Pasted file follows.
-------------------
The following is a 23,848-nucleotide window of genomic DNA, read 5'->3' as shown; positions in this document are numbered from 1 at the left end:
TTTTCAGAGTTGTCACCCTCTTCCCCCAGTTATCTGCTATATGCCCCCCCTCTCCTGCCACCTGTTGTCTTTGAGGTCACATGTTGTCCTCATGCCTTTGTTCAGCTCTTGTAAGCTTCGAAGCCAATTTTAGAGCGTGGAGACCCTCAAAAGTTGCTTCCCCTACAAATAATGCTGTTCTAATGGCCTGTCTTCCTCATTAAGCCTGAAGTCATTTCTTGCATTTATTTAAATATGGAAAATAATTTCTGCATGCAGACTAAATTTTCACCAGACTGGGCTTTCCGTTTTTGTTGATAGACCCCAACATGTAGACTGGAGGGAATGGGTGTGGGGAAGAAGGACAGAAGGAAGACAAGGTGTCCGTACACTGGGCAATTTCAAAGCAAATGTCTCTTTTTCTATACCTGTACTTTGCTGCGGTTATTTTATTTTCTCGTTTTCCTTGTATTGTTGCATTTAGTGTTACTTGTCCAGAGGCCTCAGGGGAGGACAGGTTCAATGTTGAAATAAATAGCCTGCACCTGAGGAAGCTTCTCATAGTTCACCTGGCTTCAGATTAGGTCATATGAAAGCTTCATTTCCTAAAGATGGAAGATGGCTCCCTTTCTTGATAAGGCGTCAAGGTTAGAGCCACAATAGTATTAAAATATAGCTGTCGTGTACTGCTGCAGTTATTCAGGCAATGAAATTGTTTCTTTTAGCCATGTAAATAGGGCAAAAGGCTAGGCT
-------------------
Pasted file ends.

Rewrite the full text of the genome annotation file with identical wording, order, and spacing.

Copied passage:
The following is a 23,848-nucleotide window of genomic DNA, read 5'->3' as shown; positions in this document are numbered from 1 at the left end:
TTTTCAGAGTTGTCACCCTCTTCCCCCAGTTATCTGCTATATGCCCCCCCTCTCCTGCCACCTGTTGTCTTTGAGGTCACATGTTGTCCTCATGCCTTTGTTCAGCTCTTGTAAGCTTCGAAGCCAATTTTAGAGCGTGGAGACCCTCAAAAGTTGCTTCCCCTACAAATAATGCTGTTCTAATGGCCTGTCTTCCTCATTAAGCCTGAAGTCATTTCTTGCATTTATTTAAATATGGAAAATAATTTCTGCATGCAGACTAAATTTTCACCAGACTGGGCTTTCCGTTTTTGTTGATAGACCCCAACATGTAGACTGGAGGGAATGGGTGTGGGGAAGAAGGACAGAAGGAAGACAAGGTGTCCGTACACTGGGCAATTTCAAAGCAAATGTCTCTTTTTCTATACCTGTACTTTGCTGCGGTTATTTTATTTTCTCGTTTTCCTTGTATTGTTGCATTTAGTGTTACTTGTCCAGAGGCCTCAGGGGAGGACAGGTTCAATGTTGAAATAAATAGCCTGCACCTGAGGAAGCTTCTCATAGTTCACCTGGCTTCAGATTAGGTCATATGAAAGCTTCATTTCCTAAAGATGGAAGATGGCTCCCTTTCTTGATAAGGCGTCAAGGTTAGAGCCACAATAGTATTAAAATATAGCTGTCGTGTACTGCTGCAGTTATTCAGGCAATGAAATTGTTTCTTTTAGCCATGTAAATAGGGCAAAAGGCTAGGCT